December 2, 2018; Crain’s Cleveland Business and Plain Dealer
Unhappy with a struggling regional economy, a group of Cleveland leaders wants to build a community-wide, inclusive community development process and strategy that can succeed where others have failed. According to Peter Krouse, writing for Cleveland.com, the as-yet-unnamed group sees inclusivity as a key to “improving the region’s economic future…an opportunity to aspire to something greater, rather than just solving problems as they come along.” But are their good intentions doomed by their inability to recognize the implicit biases and power structures that are limiting their efforts? This large problem they’re taking on affects many struggling households. The Cleveland metropolitan area, typical of many Rust Belt cities, has lagged as the nation’s economy has grown. In June, Business Insider ranked it last among the nation’s 40 largest urban areas: “Cleveland had the highest…unemployment rate of 5.7 percent…the city’s job growth was the second-lowest, with non-farm payroll employment rising just 0.3 percent between February 2016 and February 2017.”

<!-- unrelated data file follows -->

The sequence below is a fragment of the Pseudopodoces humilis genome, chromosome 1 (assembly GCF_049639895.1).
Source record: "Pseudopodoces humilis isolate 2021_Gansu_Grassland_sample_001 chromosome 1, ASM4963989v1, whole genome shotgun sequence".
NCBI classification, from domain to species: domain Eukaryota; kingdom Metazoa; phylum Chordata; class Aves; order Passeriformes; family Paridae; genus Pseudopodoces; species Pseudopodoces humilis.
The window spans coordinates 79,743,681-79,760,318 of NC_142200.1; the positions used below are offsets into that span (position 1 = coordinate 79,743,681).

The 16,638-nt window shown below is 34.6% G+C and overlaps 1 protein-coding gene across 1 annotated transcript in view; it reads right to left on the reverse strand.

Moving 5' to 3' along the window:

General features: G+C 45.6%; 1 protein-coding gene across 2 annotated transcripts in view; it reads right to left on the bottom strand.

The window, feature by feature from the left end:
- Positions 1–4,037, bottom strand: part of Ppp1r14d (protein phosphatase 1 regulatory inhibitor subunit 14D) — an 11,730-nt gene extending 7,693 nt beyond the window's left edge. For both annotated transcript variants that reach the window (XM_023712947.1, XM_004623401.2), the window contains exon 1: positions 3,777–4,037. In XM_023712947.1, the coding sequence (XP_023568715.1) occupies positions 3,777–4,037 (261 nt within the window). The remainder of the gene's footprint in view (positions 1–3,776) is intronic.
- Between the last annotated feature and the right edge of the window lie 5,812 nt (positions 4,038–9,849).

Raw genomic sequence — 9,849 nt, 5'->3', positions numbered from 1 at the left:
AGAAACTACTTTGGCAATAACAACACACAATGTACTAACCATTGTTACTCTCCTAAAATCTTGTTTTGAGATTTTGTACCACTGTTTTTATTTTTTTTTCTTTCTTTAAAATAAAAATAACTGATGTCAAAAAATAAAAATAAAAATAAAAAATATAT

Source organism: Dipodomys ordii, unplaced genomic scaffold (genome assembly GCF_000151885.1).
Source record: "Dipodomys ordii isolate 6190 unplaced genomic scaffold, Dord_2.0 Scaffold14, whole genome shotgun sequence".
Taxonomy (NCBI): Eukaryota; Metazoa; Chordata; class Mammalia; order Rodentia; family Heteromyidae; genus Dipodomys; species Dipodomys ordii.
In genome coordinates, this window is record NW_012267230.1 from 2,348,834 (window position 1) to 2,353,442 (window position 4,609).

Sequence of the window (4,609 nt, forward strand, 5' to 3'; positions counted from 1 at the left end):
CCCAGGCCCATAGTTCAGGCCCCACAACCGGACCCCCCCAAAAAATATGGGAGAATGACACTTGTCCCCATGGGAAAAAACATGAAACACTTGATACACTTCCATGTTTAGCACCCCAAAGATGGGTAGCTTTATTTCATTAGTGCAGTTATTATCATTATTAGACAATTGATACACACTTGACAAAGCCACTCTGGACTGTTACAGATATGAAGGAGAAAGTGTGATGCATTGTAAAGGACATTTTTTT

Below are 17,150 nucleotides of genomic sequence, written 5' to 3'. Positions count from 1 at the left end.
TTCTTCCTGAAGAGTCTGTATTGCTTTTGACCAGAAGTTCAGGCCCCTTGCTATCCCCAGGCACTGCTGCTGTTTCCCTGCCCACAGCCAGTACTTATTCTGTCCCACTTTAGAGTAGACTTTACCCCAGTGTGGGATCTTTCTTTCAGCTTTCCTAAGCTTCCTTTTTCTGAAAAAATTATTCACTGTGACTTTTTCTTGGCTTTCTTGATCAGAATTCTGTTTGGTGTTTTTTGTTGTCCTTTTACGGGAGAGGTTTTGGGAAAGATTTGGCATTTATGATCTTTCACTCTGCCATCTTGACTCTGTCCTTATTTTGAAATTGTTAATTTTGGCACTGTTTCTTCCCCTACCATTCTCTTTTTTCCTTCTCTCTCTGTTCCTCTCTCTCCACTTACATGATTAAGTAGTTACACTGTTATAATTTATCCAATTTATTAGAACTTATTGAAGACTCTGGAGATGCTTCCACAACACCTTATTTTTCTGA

The call to action for this new effort was a speech attorney Jon Pinney delivered at the City Club of Cleveland, entitled, “Dead Last: Northeast Ohio’s Economy is Lagging and It’s Time to Do Something About It.” From that speech:
That is why the system needs to be realigned.